On the other hand, the extensive investigations leading to the invention have shown that radiation of wavelengths greater than about 480 to 490 nm can lead to a reversal of the isomerization of the water-soluble isomers. Radiation in this part of the spectrum thus leads to at least a partial reversal of the desired effect. From these facts follows for the invention the further recognition that that part of the radiation used in the treatment of hyperbilirubinemia which lies above about 480 nm should be suppressed as much as possible.
In apparatus according to the invention at least 50% of the radiation produced in the effective range of 405 to 545 nm lies between 460 and 480 nm. Practically, at least 50% of the entire radiation lies within this 460- to 480-nm range, and preferably, however, at least 90% of the entire radiation.
The irradiation in the range of 460 to 480 nm is at the irradiated area at least 2 W/m2, and preferably 5 to 30 W/m2.
Further essential features of the invention concern the type of radiators and filters used.
Thus, as a radiator may be used a low-pressure mercury-lamp (fluorescent lamp) coated with phosphor, a large part of whose radiation lies between 460 and 480 nm. Such a low-pressure mercury lamp is preferably coated with a phosphor composed essentially of barium-magnesium aluminate activated with europium and/or calcium fluorophosphate activated with antimony and/or calcium tungstate activated with lead and/or strontium pyrophosphate activated with tin and/or barium-titanium pyrophosphate and/or magnesium tungstate activated with tungsten and/or strontium fluorophosphate activated with antimony and manganese.
To raise the radiation output, such a low-pressure mercury lamp may be equipped with a reflecting coat applied to an inner or outer surface.
For the purpose of the invention, however, a radiator can be used, consisting of a low-pressure mercury lamp with phosphor coating containing an amalgam, preferably indium amalgam, in place of the elementary mercury, and having a high radiation output between 460 and 480 nm. Such a lamp can produce a higher output.
Corresponding to another embodiment of the invention, is a radiator, consisting of a high-pressure mercury lamp, doped with a cadmium halide and/or zinc halide and/or thulium halide and/or halides of other rare-earth elements. If cadmium halide, zinc halide, and/or thulium halide are used for doping, the amount of each used lies between 0.01 and 4 mg/cm3. The iodide is the preferred halide in these applications.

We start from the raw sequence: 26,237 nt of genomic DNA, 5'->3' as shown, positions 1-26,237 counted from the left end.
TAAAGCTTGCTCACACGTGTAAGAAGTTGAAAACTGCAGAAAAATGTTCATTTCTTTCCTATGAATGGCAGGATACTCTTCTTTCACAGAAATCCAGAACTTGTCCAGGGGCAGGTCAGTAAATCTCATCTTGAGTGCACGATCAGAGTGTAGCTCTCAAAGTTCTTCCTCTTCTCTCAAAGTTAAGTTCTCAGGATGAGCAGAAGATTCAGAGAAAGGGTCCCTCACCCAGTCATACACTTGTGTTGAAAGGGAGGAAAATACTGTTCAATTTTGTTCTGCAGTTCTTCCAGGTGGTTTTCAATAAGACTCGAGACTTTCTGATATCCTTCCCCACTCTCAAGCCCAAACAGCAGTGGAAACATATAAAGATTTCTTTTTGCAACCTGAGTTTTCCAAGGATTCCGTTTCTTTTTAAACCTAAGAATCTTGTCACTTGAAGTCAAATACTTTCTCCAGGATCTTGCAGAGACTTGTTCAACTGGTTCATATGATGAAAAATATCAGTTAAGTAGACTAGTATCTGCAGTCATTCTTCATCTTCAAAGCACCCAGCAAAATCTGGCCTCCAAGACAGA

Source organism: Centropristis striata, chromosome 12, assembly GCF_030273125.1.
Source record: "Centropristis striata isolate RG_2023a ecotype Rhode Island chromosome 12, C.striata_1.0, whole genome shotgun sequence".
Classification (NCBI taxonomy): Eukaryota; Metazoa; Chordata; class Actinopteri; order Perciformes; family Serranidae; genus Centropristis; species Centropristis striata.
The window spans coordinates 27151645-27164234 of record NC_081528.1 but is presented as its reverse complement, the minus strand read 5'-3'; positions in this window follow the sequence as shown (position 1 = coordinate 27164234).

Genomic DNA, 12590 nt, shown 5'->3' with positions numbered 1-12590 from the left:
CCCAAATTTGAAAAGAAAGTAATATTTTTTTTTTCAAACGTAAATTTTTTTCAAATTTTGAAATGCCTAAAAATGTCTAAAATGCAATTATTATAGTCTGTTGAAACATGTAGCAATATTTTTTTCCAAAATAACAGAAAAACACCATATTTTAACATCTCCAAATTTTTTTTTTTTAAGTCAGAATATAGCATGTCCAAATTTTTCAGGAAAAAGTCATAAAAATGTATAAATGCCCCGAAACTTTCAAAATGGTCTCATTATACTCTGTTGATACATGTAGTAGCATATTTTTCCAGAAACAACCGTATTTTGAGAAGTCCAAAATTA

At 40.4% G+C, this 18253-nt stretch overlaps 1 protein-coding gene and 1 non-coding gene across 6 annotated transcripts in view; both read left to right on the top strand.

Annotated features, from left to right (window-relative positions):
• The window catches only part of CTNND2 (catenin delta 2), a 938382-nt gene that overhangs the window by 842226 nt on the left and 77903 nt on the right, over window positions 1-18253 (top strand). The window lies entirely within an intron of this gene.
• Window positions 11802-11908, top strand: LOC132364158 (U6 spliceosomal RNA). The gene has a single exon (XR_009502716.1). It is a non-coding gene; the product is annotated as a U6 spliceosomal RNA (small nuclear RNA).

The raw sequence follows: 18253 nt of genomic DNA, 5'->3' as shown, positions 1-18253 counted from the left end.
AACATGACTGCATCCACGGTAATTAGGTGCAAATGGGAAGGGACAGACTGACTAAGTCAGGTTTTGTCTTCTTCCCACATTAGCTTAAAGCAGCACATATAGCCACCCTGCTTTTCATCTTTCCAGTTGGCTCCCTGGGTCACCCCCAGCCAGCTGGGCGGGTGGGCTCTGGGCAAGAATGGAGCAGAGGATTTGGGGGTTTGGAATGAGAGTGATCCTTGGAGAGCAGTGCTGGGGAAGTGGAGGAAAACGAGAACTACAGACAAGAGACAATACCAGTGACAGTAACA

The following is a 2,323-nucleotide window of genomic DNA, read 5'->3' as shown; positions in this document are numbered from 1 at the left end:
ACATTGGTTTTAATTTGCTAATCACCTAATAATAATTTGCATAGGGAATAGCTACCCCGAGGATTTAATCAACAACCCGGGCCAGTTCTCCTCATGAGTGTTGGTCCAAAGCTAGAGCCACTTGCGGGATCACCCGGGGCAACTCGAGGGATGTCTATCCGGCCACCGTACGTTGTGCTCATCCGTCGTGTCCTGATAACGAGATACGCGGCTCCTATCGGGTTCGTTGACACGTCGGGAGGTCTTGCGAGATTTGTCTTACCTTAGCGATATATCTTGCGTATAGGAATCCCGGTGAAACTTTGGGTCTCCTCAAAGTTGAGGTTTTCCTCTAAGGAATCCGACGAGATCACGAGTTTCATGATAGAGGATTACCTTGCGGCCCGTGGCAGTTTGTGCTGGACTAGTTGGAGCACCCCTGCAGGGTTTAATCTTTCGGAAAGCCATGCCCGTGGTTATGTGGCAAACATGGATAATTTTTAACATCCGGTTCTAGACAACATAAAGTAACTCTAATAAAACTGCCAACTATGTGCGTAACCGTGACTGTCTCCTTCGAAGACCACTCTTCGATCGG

Within the scope of this invention also fall high-pressure radiators containing no mercury, but filled with cadmium halide and/or zinc halide, and/or thulium halide. In such cases the amounts of each of these halides lies between 0.02 and 8 mg/cm3. Iodides are the preferred halides in these cases.
For the suppresion of radiation lying below 460 nm, and, when called for, of components lying above 480 nm, a device in accordance with the invention contains at least one filter or filter system. The purpose is to provide at the irradiated area the highest possible fraction of radiation in the range 460 to 480 nm and to filter out as much as possible of the radiation lying outside this range, particularly below 460 nm.
Within the scope of this invention, absorption filters, interference filters, and suitable combinations of these filter types can be employed.
Absorption filters contain an admixture of materials which absorb radiation of the undesired wavelengths. In the case of glass filters, glass coloured by thermal treatment (such as Schott GG 475 3 mm) is used, in which sulfur- and/or cadmium sulfide is dissolved, for suppression of radiation of wavelengths below 460 mm; for the suppression of radiation above 480 nm, an absorption filter of glass with ionic coloration (such as Schott BG37 5 mm) containing dissolved nickel oxide and/or cobalt oxide is used.